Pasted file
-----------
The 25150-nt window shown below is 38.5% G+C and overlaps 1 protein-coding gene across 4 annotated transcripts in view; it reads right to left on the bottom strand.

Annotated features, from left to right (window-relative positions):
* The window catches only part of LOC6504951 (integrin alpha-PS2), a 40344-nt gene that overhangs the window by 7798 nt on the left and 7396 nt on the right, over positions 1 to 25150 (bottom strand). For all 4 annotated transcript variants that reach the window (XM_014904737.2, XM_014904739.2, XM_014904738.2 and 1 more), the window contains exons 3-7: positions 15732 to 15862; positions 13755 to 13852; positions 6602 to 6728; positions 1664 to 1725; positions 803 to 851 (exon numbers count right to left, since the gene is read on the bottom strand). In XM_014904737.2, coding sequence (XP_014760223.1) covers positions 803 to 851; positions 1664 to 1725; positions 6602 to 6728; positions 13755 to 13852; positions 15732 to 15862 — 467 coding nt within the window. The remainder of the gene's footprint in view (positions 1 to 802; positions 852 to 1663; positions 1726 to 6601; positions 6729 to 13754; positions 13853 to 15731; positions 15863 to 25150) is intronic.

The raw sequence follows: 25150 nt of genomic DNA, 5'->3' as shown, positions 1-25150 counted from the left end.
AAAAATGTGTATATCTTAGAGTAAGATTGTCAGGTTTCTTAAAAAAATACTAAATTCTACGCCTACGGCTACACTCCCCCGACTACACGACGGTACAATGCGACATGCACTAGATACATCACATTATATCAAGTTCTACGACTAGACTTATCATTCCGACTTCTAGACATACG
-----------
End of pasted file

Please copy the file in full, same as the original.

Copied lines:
The 25150-nt window shown below is 38.5% G+C and overlaps 1 protein-coding gene across 4 annotated transcripts in view; it reads right to left on the bottom strand.

Annotated features, from left to right (window-relative positions):
* The window catches only part of LOC6504951 (integrin alpha-PS2), a 40344-nt gene that overhangs the window by 7798 nt on the left and 7396 nt on the right, over positions 1 to 25150 (bottom strand). For all 4 annotated transcript variants that reach the window (XM_014904737.2, XM_014904739.2, XM_014904738.2 and 1 more), the window contains exons 3-7: positions 15732 to 15862; positions 13755 to 13852; positions 6602 to 6728; positions 1664 to 1725; positions 803 to 851 (exon numbers count right to left, since the gene is read on the bottom strand). In XM_014904737.2, coding sequence (XP_014760223.1) covers positions 803 to 851; positions 1664 to 1725; positions 6602 to 6728; positions 13755 to 13852; positions 15732 to 15862 — 467 coding nt within the window. The remainder of the gene's footprint in view (positions 1 to 802; positions 852 to 1663; positions 1726 to 6601; positions 6729 to 13754; positions 13853 to 15731; positions 15863 to 25150) is intronic.

The raw sequence follows: 25150 nt of genomic DNA, 5'->3' as shown, positions 1-25150 counted from the left end.
AAAAATGTGTATATCTTAGAGTAAGATTGTCAGGTTTCTTAAAAAAATACTAAATTCTACGCCTACGGCTACACTCCCCCGACTACACGACGGTACAATGCGACATGCACTAGATACATCACATTATATCAAGTTCTACGACTAGACTTATCATTCCGACTTCTAGACATACG